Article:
Even the smallest chapter 11 reorganizations are complex, with many process handoffs, transactions and communication touchpoints. For cases with substantial or volatile creditor populations, the selection of a claims agent capable of helping a debtor company emerge from chapter 11 successfully can be critical.
Claims agent services vary from basic administrative work, such as noticing and validating proofs of claims, to other projects including building online claims forms and creditor portals, and highly complex financial balloting and solicitation work. The ultimate goal of a good claims agent should be to streamline the bar date process and reduce administrative overhead for the debtor company. The best claims agents have developed reputations for serving as invaluable assets to debtors’ restructuring teams by developing solutions to process challenges. In selecting a claims agent, it is important not to overlook the basic services provided. Below are the general key factors to consider when choosing a claims agent.
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by Robert J. Keach
Bernstein Shur; Portland, Maine
The relatively recent decisions of the Third and Fifth Circuits in Philadelphia Newspapers  and Pacific Lumber,  with respect to the rights of creditors to credit-bid in a sale of assets under a reorganization plan, uprooted the expectations of secured lenders who had come to expect that in the case of a proposed plan effecting a sale of assets free and clear of liens, they would have the ability to credit-bid. In light of the holdings in these two cases, creditors faced the possibility that a debtor can confirm a cramdown plan proposing a sale of assets free and clear of liens by merely providing the impaired creditor with the “indubitable equivalent” of its claim, but denying an opportunity to credit-bid. The extent to which other circuits would adopt the Philadelphia Newspapers holding remained to be seen. Now, at least one circuit—the Seventh Circuit in River Road —has rejected the so-called “plain meaning” construction of § 1129(b)(2)(A) articulated by the majority in Philadelphia Newspapers, instead embracing the Philadelphia Newspapers dissent. This article examines these recent case law developments in the world of credit bidding in plan sales, particularly the Philadelphia Newspapers and River Road cases, and these cases’ differing statutory interpretations.
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On July 6, 2011, the FDIC issued a final rule implementing certain orderly liquidation authority provisions of the Dodd-Frank Act. Under Dodd-Frank, the FDIC may serve as receiver for a financial company if the failure of the company and its liquidation under the Bankruptcy Code or other insolvency procedures would pose a significant risk to the financial stability of the US.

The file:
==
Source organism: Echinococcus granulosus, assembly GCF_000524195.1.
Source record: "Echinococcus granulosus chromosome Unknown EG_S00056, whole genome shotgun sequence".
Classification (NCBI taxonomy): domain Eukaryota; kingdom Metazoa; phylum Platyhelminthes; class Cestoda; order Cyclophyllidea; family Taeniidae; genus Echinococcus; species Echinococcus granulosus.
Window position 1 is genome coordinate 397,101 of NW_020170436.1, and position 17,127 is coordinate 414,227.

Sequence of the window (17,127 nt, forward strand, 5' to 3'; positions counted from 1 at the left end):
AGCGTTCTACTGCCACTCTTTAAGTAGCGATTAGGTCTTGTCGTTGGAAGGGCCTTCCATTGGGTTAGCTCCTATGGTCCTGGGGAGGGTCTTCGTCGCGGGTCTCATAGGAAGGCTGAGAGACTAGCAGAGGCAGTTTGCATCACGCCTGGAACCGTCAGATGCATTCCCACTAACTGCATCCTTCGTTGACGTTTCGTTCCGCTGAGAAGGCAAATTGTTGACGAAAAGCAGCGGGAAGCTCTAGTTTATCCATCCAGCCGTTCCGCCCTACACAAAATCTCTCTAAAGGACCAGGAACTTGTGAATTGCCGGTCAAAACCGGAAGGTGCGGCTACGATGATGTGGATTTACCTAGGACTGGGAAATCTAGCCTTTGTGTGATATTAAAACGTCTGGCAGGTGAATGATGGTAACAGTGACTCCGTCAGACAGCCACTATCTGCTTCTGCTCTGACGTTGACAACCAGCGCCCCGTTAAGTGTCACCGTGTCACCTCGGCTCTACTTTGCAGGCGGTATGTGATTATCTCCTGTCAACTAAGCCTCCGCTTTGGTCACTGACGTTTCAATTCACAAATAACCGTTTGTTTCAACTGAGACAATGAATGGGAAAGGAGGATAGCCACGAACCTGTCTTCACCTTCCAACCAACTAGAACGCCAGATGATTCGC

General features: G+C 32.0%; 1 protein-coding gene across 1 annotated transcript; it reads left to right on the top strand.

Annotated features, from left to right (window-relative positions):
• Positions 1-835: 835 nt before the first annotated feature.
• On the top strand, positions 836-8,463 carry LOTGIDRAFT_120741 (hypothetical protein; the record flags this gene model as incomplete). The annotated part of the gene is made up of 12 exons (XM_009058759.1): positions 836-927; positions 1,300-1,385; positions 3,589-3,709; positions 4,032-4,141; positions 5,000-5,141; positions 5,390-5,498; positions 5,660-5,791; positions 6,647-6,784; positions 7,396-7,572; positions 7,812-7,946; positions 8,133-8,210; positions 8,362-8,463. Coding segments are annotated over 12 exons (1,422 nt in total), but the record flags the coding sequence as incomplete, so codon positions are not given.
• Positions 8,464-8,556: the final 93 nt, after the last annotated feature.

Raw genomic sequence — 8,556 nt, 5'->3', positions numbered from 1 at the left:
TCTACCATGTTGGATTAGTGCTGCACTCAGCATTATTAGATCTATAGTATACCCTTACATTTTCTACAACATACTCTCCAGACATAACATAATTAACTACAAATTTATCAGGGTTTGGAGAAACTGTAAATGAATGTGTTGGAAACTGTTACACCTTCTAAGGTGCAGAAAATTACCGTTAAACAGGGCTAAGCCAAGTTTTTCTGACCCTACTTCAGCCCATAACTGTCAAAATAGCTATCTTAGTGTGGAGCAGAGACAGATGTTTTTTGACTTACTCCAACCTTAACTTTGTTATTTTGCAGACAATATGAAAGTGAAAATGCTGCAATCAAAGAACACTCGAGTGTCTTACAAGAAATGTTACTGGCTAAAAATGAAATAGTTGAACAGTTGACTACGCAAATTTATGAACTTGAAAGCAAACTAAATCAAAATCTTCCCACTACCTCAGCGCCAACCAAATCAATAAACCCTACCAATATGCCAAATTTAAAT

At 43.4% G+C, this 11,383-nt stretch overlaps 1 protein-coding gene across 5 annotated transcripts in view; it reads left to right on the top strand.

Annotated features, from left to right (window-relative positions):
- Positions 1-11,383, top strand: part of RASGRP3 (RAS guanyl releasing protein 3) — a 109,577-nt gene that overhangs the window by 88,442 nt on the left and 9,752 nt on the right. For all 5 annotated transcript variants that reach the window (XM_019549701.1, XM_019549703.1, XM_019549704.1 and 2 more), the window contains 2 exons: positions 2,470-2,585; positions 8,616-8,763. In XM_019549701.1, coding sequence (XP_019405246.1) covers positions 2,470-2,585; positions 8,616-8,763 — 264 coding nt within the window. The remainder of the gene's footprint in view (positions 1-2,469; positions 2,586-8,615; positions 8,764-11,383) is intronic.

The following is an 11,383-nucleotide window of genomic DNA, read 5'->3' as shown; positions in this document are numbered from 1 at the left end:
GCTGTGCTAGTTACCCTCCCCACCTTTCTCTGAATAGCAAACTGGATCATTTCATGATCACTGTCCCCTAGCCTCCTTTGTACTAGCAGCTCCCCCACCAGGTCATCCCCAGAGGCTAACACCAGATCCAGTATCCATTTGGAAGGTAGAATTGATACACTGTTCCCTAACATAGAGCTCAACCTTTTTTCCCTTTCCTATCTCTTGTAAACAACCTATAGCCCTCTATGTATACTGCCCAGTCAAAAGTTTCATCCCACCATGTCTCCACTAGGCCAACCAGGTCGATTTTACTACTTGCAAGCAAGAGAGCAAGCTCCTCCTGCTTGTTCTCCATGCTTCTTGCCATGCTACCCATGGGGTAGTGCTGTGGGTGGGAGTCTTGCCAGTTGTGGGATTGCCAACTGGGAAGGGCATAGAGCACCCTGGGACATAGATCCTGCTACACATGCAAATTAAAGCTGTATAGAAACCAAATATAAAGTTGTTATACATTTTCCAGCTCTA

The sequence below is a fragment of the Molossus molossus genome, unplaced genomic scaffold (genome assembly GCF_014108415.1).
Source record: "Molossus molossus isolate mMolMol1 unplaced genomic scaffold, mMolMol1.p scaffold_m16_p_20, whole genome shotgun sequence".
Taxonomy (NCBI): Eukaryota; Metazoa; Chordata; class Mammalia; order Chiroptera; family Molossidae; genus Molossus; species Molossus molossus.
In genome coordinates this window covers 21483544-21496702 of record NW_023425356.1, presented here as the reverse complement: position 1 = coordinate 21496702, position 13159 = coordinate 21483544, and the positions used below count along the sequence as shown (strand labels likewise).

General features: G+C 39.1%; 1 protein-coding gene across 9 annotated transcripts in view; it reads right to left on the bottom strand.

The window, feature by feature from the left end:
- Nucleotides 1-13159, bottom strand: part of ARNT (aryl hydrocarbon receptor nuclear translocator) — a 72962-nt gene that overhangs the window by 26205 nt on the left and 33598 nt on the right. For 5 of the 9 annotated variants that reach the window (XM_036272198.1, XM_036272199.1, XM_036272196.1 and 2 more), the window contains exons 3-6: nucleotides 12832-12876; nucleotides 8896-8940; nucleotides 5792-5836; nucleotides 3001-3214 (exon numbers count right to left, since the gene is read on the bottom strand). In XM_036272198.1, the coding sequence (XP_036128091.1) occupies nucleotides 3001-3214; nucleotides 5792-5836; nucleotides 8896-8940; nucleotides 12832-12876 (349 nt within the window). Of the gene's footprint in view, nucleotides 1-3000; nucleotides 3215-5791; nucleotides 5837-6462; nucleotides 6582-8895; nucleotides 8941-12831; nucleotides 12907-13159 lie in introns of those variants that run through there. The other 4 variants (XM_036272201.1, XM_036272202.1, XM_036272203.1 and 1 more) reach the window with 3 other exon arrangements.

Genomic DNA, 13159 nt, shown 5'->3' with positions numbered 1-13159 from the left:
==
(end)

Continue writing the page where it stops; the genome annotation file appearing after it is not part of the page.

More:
The final rule is intended to provide greater clarity on the FDIC's powers as receiver and how the claims process under the FDIC's orderly liquidation authority will work. It follows a January 2011 interim final rule covering the payment of similarly situated creditors and the honoring of personal services contracts and a March 2011 proposed rule covering living wills, clawback of executive compensation, priority of claims and other related matters. The final rule largely coincides with the interim final rule and the proposed rule but contains several key differences.
Read the full final rule.
The panelists for "Referees between Thieves? In Pari Delicto and Insurance Coverage Issues" discussed the deepening insolvency theory, discretionary jurisdiction, fiduciary duties and gave attendees a detailed summary of related cases. Jeffrey W. Kelley of Troutman Sanders LLP in Atlanta and Jerry M. Markowitz of Markowitz, Ringel, Trusty & Hartog of Miami moderated the session. Panelists included Kevin G. Hroblak of Whiteford, Taylor & Preston LLP in Baltimore, Soneet R. Kapila of Kapila & Company in Ft. Lauderdale, Florida and John C. "Kit" Weitnauer of Alston & Bird, LLP in Atlanta. Click here for "Referees between Thieves? In Pari Delicto and Insurance Coverage Issues" educational materials.
"Business Update 2011" covered topics such as the absolute priority rule and issues that arise under § 365. Speakers also provided attendees with the court opinion for a variety of cases; some examples include In re Bryant Manor, LLC and In re Tousa, Inc. The session was moderated by the Hon. Mary Grace Diehl of the U.S. Bankruptcy Court for the Northern District of Georgia in Atlanta. Panelists included the Hon. David W. Houston, III of the U.S. Bankruptcy Court for the Northern District of Mississippi in Alberdeen and Prof. Margaret Howard of Washington & Lee University School of Law in Lexington, Va. Click here for "Business Update 2011" educational materials.
Panelists for the session titled, "Examiners: Their Use, Misuse and Creative Applications," provided attendees with information on topics such as duties of the examiner, the differences between an examiner and a chapter 11 trustee, the appointment process, witness interviews and retention issues. The session was facilitated by Valerie P. Morrison of Wiley Rein LLP in McLean, Va. Panelists included Don A. Beskrone of Ashby & Geddes, PA in Wilmington, Del., the Hon. Jeffrey A. Deller of the U.S. Bankruptcy Court for the Western District of Pennsylvania in Pittsburgh, Ramona D. Elliott of the Executive Office for the U.S. Trustees in Washington D.C. and Mark Minuti of Saul Ewing LLP in Wilmington, Del. Click here for "Examiners: Their Use, Misuse and Creative Applications" educational materials.
Don't forget to check back to the Business Reorganization Committee page regularly for more conference educational materials, past newsletters and the latest announcements.